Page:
Causes of Canine Paw Knuckling

Just like us, dogs can experience arthritis and other issues that alter their gait. A little stiffness is perfectly normal, but knuckling is not normal. Knuckling in dogs refers to when a dog bends his wrist, flipping his paw under his leg and walking on the top of his foot rather than on the bottom. There are several conditions that can cause knuckling, many of which your vet can fix.

Dog foot on the floor
Dog paw knuckling can be fixed by the vet.
credit: Goja1/iStock/GettyImages

A sore paw

If your dog's front paw is curled under, it may simply mean that she has a sore foot. Dogs sometimes step on things that cut open or irritate their paw pads. They can also have issues with their nails or suffer from burns when walking on hot asphalt. Knuckling can occur on any foot and is easily treated when caused by a sore or wound of some kind.

Knuckling caused by a foot injury often comes on quite suddenly and resolves when the wound heals. A trip to the vet is still a good idea, however. Correcting the problem quickly ensures that your dog doesn't injure the top of his foot as well by dragging it along the ground.

Carpal flexural deformity

Growth spurts in puppies can cause a condition known as carpal flexural deformity, in which the wrist joint bulges out, forcing the foot to knuckle under. Fortunately, this issue is easily treated by limiting the puppy's exercise and, when necessary, placing a temporary cast on the leg. Physical therapy exercises are also quite helpful. In rare cases, your vet will perform a surgery to fuse the joint into its proper position.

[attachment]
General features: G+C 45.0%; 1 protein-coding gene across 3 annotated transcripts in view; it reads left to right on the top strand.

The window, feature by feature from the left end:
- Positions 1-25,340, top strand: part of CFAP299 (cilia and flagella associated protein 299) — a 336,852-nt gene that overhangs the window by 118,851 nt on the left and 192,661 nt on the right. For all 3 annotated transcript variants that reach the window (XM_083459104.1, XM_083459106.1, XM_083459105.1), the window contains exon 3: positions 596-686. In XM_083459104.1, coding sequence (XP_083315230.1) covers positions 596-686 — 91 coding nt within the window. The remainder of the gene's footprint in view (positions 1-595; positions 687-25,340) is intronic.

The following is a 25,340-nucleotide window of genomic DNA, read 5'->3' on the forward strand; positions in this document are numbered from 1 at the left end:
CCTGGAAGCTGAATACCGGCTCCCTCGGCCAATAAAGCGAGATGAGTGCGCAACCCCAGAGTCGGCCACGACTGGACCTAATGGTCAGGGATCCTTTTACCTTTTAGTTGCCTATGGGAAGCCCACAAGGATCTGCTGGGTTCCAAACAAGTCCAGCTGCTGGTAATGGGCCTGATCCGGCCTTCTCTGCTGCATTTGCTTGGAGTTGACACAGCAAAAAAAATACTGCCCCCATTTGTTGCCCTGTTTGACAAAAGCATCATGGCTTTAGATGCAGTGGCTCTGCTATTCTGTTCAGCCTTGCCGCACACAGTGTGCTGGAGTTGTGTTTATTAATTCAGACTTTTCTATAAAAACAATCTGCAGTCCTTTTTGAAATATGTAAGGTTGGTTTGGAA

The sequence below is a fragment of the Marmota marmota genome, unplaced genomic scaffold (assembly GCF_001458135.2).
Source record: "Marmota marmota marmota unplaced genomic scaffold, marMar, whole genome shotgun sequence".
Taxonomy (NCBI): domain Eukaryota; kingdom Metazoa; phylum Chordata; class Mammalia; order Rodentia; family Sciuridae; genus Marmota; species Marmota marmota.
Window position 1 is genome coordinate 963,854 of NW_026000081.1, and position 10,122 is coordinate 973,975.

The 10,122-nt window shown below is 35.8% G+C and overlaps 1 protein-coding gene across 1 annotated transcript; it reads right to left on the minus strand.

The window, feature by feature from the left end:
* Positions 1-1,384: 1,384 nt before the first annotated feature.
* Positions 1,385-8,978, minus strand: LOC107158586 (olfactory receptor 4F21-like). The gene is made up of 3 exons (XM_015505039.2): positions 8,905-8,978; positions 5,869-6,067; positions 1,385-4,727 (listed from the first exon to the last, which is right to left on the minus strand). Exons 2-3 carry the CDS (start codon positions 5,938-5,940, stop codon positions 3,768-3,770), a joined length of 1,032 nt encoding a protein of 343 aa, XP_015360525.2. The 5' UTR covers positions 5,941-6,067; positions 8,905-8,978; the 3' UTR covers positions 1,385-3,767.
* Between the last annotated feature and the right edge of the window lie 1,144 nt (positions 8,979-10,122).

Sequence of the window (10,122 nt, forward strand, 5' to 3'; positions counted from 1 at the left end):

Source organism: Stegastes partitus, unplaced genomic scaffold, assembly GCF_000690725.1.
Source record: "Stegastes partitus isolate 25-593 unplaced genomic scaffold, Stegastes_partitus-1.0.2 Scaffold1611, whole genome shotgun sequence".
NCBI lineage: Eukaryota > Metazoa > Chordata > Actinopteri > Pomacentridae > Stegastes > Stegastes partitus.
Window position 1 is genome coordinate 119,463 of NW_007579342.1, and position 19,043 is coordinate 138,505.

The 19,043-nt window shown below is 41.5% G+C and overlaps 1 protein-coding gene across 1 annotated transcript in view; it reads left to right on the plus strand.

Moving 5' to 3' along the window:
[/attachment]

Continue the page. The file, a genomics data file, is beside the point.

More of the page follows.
Intervertebral disc disease

Most commonly seen in older dogs and large breeds, intervertebral disc disease occurs when the discs between the spinal vertebra start to deteriorate. The damaged discs allow the bones of the spine to rub against one another, potentially damaging the spine itself and causing inflammation that can push on certain nerves.

Knuckling is a sign of IDD, as is frequent stumbling, back arching, stiffness, and a general lack of coordination. In most cases, IDD is successfully treated with steroids and anti-inflammatory medications. Severe cases sometimes require surgical intervention, but this is not common.

Degenerative myelopathy knuckling in dogs

In degenerative myelopathy, the sheathing that surrounds a dog's spinal cord slowly deteriorates, making it difficult for nerves to relay messages to each other. As the nerve impulses fail, the dog loses control over certain muscles and may start knuckling. You may also notice your dog swaying, struggling to get up, and falling over easily when gently pushed. Because the symptoms of degenerative myelopathy are largely neurological, they may leave you wondering, "Did my dog just have a stroke?"

Unfortunately, degenerative myelopathy has no cure. It is a progressive disorder and will continue to worsen until the dog can no longer control her legs and other parts of her body. The good news is that failing nerves don't conduct any impulses, including pain. Your dog can continue to live a happy, pain-free life for some time after degenerative myelopathy takes hold.

Tumors and knuckling

In very rare instances, tumors can cause knuckling. Sometimes, tumors grow in locations where they press on certain nerves or parts of the spinal cord that cause the dog to turn his paw. Both cancerous and benign tumors can cause knuckling depending on their location.

In many cases, removing the tumor resolves the issue. Depending on the tumor's location, however, the risks of surgery may outweigh the benefits. If your vet does remove the tumor, he can test the tissue to make sure it's benign and not harmful.